Next, we examined the extent of vinculin-driven actin bundling. VT or RE was pre-incubated with 1 μM G-actin, and then F-salt concentrations were added to initiate actin polymerization. The completed reactions were centrifuged at a speed sufficient to pellet bundled actin and actin-bound vinculin peptide. Small amounts of thin, two filament thick actin bundles also co-sedimented in this approach . Binding data from 20K co-sedimentation assays yielded vinculin tail:actin dissociation constants that were nearly identical with those generated from 80 K centrifugations (Kd=1.48±0.04 μM for VT and 7.34±0.05 μM for RE) (Figures 3A and 3B). Furthermore, VT exhibited ~35% greater bundling activity than RE (Figure 3C). Since RE was not completely deficient in actin bundling, we examined the samples by TEM. Reactions containing VT had thick, tightly packed bundles, whereas those containing RE had fewer, thinner, more loosely packed bundles (Figures 3D and 3E). These data support the conclusion that RE is defective in both quantity and quality of actin bundling activity under physiological salt conditions.
RE is an actin bundling mutant in physiological salt conditions
R1049E is an actin-binding and bundling mutant in low ionic strength conditions
We have previously shown that VT is also capable of stimulating actin polymerization under low ionic strength conditions . To assess the ability of RE to trigger filament formation in low salt, we combined various concentrations of VT or RE with 1 μM pyrene-labelled G-actin in the absence of F-salt and then measured polymerization through the increase in fluorescence over time. VT stimulated more actin polymerization than RE at all vinculin tail concentrations examined (i.e. 0.25–10 μM; Figure 4A).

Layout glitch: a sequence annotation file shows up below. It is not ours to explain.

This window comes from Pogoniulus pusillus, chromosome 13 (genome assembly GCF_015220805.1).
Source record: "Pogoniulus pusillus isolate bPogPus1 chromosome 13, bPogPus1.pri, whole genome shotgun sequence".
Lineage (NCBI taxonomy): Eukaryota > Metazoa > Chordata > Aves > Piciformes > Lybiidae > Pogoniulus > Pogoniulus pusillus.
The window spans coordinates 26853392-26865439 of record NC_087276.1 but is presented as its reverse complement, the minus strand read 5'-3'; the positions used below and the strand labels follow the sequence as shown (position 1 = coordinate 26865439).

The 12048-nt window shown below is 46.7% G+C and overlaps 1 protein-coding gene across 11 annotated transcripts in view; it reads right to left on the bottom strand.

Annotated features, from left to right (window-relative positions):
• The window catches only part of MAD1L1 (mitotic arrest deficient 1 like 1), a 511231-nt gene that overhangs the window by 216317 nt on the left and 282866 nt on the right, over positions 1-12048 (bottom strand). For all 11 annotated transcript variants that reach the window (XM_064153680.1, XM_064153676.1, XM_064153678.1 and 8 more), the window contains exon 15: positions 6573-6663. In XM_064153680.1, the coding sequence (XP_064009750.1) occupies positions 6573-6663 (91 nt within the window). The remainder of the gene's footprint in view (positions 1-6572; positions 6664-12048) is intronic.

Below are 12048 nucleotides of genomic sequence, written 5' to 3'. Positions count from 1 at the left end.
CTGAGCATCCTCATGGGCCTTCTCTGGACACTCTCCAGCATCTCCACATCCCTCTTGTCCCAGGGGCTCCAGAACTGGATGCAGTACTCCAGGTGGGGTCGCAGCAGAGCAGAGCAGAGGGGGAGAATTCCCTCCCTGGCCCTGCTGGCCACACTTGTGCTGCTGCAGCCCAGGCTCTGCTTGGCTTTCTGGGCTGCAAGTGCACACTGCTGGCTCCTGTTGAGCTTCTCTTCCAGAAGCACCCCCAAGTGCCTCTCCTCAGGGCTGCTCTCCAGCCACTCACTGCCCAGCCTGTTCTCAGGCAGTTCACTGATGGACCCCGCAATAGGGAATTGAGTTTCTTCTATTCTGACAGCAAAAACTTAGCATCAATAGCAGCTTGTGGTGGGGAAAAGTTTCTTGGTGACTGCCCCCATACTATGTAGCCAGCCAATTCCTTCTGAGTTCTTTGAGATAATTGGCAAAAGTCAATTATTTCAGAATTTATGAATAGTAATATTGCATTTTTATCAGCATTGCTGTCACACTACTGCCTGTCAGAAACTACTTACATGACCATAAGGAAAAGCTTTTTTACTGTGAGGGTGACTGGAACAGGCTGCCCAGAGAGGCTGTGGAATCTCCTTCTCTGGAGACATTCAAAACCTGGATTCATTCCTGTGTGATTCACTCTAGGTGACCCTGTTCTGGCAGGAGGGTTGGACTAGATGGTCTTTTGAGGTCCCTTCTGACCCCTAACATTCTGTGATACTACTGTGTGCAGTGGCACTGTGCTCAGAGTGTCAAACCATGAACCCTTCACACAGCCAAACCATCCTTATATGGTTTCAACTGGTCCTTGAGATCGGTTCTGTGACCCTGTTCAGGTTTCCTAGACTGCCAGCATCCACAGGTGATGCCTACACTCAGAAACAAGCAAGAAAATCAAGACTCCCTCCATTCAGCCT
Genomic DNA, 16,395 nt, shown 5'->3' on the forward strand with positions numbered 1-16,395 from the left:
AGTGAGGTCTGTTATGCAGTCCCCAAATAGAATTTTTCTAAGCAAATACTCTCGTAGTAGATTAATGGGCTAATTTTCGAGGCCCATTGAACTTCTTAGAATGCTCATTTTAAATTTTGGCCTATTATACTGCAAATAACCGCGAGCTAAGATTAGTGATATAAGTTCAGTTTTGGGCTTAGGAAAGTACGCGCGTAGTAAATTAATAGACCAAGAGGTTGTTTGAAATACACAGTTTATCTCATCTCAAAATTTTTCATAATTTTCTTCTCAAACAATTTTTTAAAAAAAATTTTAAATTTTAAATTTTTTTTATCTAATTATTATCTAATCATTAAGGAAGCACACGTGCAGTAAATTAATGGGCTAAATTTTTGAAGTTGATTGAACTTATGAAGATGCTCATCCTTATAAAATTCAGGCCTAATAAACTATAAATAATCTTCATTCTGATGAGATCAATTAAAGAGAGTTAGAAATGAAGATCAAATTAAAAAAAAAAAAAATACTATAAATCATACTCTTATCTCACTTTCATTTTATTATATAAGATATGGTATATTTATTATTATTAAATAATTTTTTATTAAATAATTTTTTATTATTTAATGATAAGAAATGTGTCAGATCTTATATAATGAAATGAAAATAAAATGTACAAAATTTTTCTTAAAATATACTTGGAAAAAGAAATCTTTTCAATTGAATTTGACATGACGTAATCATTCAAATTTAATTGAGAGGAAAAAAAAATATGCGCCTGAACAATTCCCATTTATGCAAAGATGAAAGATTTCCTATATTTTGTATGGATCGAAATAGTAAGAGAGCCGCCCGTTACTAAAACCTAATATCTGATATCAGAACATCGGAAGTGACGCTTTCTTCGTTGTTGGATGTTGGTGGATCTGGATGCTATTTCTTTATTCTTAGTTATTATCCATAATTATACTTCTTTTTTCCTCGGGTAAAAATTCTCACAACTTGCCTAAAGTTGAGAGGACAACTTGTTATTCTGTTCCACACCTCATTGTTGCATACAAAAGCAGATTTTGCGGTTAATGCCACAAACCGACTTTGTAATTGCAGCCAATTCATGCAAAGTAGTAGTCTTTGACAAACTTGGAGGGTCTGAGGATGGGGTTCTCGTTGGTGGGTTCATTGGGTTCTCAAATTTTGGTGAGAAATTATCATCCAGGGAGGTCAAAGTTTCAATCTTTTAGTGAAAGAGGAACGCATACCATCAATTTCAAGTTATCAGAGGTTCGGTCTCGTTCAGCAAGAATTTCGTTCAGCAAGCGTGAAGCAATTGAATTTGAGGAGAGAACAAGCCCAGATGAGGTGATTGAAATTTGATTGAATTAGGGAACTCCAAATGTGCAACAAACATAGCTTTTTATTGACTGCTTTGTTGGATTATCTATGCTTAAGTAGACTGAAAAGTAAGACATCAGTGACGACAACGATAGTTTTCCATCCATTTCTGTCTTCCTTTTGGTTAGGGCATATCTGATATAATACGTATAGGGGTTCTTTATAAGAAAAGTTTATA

RE is an actin binding, polymerization and bundling mutant in low ionic strength conditions
Next, VT or RE was incubated with 1 μM G-actin in G-buffer, and the resulting product centrifuged at a speed sufficient to pellet actin bundles. In accordance with actin polymerization activity produced in Figure 4A, under the low ionic strength condition the Kd for VT:actin was calculated to be 0.37±0.16 μM and for RE:actin to be 4.48±0.21 μM (Figures 4B and 4C). Furthermore, incubation of actin with VT resulted in 25–40% bundling at concentrations of 0.25 μM, 0.5 μM and 1 μM, which increased to 80% and higher above 2.5 μM VT (Figure 4D). In contrast, the bundling by RE was 20–30% for all concentrations examined. To confirm and visualize this difference in actin bundling, samples were analysed by TEM. The bundles formed when VT was present were several filaments thick and the filaments were tightly packed (Figure 4E). In contrast, those bundles formed when RE was present were thinner, and the filaments were loosely packed (Figure 4F). Along with the studies in Figures 2 and 3, these data demonstrate that RE vinculin tail is compromised in its ability to bind and stimulate the polymerization and bundling of actin filaments in multiple ionic strength conditions.
Vinculin R1049E mutant cells display decreased spreading and adhesion but enhanced migration
We sought to determine if the interaction of vinculin R1049 with actin was a physiologically relevant interaction. Hence, we next sought to examine the consequence of re-expressing GFP-tagged full-length R1049E vinculin (vinRE) in MEFs harvested from the vinculin null mouse . As controls, we also generated lines expressing GFP-tagged full-length vinWT or cytoplasmic GFP (GFP).